Do snake charmers release their snakes back to nature? 

Once the snakes are captured, their venom ducts pierced with a hot needle, and their mouth is sewn shut, they can’t live longer. They go through a slow and painful death.

Even if the charmers release them back to nature, they do not survive in most cases since their defense mechanisms are already altered.

When and where did snake charming originate?  

The snake charming is not a new practice. Thousands of years ago, Egyptians and Indians practiced similar activities. At that period, high-status men and traditional healers were practicing it.

Most people believe that the snake charming as we know today has originated in India several centuries ago. India still is a home for the majority of snake charmers. And it is probably the place to watch one of those shows.

Depending on a religion, snakes were considered evil serpents or accepted as sacred creatures. Thus, whoever could control them were thought to have unearthly powers.

By conducting the snake charming rituals, early healers learned to make money off their spectators. They prescribed traditional treatments and sold ointments for snake bites and other illnesses.

Additionally, charmers were seen as magicians who were capable of casting away evil spirits and preventing dark forces from approaching to innocent souls.  

That is how snake charming began in the first place. Although the entertainment element was a part of the foundation, it was mostly considered a pure advertisement and business strategy invented by traditional healers to attract potential customers.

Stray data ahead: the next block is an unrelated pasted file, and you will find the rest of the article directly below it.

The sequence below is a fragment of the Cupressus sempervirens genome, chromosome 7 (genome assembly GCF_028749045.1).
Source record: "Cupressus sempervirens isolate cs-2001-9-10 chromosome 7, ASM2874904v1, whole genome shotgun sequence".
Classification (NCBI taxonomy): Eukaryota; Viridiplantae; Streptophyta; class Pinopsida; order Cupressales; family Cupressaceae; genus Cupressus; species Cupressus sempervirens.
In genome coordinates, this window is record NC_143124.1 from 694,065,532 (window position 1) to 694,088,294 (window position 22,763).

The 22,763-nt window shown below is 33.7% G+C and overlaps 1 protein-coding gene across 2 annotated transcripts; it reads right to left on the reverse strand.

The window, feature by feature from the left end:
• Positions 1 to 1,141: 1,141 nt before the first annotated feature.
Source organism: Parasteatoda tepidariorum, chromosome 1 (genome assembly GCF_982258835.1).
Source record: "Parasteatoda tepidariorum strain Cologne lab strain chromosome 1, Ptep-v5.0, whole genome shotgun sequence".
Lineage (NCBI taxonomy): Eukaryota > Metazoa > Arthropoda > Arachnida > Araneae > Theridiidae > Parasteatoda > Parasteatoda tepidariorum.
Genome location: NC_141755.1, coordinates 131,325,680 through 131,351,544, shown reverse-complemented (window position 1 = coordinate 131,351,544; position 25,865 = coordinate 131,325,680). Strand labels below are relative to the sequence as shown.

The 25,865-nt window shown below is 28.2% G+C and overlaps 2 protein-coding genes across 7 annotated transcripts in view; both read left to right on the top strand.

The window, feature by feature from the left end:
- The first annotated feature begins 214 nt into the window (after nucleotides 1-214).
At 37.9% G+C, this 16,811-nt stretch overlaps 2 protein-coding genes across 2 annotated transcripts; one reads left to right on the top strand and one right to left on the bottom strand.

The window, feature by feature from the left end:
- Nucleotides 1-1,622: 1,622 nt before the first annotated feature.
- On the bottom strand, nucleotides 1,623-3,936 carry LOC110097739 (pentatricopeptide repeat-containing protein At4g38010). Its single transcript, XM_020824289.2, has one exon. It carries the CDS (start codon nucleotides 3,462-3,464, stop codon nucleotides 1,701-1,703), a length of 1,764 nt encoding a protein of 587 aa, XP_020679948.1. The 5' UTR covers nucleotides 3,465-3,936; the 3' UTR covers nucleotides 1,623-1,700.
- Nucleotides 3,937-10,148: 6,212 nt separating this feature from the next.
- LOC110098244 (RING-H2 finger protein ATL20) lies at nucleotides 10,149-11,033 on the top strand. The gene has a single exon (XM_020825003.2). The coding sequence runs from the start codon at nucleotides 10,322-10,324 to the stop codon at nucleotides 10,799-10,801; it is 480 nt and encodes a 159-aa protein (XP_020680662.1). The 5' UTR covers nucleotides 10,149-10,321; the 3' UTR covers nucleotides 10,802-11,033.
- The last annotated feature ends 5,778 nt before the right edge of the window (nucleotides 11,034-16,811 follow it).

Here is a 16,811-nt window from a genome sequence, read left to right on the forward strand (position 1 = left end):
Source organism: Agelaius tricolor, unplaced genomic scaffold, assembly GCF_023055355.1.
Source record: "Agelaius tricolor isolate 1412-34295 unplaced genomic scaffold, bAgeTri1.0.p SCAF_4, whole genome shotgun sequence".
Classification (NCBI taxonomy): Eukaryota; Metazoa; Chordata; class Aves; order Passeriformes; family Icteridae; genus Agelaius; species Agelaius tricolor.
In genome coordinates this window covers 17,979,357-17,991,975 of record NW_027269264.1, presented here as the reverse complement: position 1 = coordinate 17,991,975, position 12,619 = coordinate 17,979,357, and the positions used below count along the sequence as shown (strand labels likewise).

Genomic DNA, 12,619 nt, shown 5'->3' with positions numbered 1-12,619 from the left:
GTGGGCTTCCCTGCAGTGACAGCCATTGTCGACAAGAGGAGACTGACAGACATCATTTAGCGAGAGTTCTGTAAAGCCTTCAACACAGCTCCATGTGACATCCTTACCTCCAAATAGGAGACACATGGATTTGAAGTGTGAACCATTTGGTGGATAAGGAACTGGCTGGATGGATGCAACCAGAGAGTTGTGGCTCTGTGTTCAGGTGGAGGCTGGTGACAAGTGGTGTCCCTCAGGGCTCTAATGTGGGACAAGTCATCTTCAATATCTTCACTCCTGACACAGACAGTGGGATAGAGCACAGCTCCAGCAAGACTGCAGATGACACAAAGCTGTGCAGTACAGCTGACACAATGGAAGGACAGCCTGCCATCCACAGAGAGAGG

Is snake charming still practiced?

Snake Charming Performance

Although snake charming is a dying trade, people still can watch those shows in India since it is the sole profession of some tribesmen in India.

Snake charming can be observed in several other Asian and North African countries as well. More specifically, countries such as India, Malaysia, Thailand, Sri-Lanka, Bangladesh, Pakistan, Morocco, Egypt, and Tunisia still practice it.

However, in recent years, animal-rights groups started protesting against snake charming and the profession experienced a steady decline since then, leaving some snake charmers out of job.

The major blow against snake charming was 1972 Indian law which banned ownership of snakes. Losing their livelihood, some tribesmen protested against the law. However, they could not revoke the law.

Organizations do feel the financial pain of snake charmers, so they advise them a profession change. Since charmers are good at handling snakes, they were recommended to become snake rescuers.

Instead of trapping snakes from the wilderness and using them for unethical practices, those charmers could capture snakes from residential areas and release them back to nature.

By Arslan Batyrovich

Founder of
Writer, Researcher, Fact-finder, and All-in-one
Loves nature, Likes history, and Adores anything interesting
To get tailored writing or to work with, contact at [email protected]

Leave a Reply

Your email address will not be published.